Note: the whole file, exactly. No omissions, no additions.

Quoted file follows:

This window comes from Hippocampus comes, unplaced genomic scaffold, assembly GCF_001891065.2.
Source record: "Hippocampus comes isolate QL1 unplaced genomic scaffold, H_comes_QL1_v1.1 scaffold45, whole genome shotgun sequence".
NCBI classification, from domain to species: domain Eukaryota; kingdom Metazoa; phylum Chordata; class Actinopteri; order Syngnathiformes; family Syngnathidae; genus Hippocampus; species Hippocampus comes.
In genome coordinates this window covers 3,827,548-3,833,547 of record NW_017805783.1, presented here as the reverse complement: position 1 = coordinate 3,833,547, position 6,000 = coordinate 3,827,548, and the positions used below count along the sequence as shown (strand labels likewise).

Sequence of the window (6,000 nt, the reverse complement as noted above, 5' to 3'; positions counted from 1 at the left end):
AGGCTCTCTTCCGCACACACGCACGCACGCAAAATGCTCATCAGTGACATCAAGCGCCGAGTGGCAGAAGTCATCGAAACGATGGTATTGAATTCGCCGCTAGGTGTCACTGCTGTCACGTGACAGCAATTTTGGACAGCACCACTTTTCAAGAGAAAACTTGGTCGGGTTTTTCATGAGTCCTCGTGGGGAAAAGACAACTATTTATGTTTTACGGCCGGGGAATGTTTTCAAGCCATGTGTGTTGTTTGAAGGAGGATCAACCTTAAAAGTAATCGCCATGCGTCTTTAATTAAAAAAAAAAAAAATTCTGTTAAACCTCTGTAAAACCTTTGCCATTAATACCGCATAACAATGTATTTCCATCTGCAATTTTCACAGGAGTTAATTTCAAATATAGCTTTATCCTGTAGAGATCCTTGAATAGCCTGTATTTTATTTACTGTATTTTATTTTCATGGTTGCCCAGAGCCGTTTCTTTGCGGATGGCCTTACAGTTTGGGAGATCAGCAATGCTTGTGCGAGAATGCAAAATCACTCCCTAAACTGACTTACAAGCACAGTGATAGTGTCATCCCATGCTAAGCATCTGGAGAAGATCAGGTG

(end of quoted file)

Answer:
This window comes from Hippocampus comes, unplaced genomic scaffold, assembly GCF_001891065.2.
Source record: "Hippocampus comes isolate QL1 unplaced genomic scaffold, H_comes_QL1_v1.1 scaffold45, whole genome shotgun sequence".
NCBI classification, from domain to species: domain Eukaryota; kingdom Metazoa; phylum Chordata; class Actinopteri; order Syngnathiformes; family Syngnathidae; genus Hippocampus; species Hippocampus comes.
In genome coordinates this window covers 3,827,548-3,833,547 of record NW_017805783.1, presented here as the reverse complement: position 1 = coordinate 3,833,547, position 6,000 = coordinate 3,827,548, and the positions used below count along the sequence as shown (strand labels likewise).

Sequence of the window (6,000 nt, the reverse complement as noted above, 5' to 3'; positions counted from 1 at the left end):
AGGCTCTCTTCCGCACACACGCACGCACGCAAAATGCTCATCAGTGACATCAAGCGCCGAGTGGCAGAAGTCATCGAAACGATGGTATTGAATTCGCCGCTAGGTGTCACTGCTGTCACGTGACAGCAATTTTGGACAGCACCACTTTTCAAGAGAAAACTTGGTCGGGTTTTTCATGAGTCCTCGTGGGGAAAAGACAACTATTTATGTTTTACGGCCGGGGAATGTTTTCAAGCCATGTGTGTTGTTTGAAGGAGGATCAACCTTAAAAGTAATCGCCATGCGTCTTTAATTAAAAAAAAAAAAAATTCTGTTAAACCTCTGTAAAACCTTTGCCATTAATACCGCATAACAATGTATTTCCATCTGCAATTTTCACAGGAGTTAATTTCAAATATAGCTTTATCCTGTAGAGATCCTTGAATAGCCTGTATTTTATTTACTGTATTTTATTTTCATGGTTGCCCAGAGCCGTTTCTTTGCGGATGGCCTTACAGTTTGGGAGATCAGCAATGCTTGTGCGAGAATGCAAAATCACTCCCTAAACTGACTTACAAGCACAGTGATAGTGTCATCCCATGCTAAGCATCTGGAGAAGATCAGGTG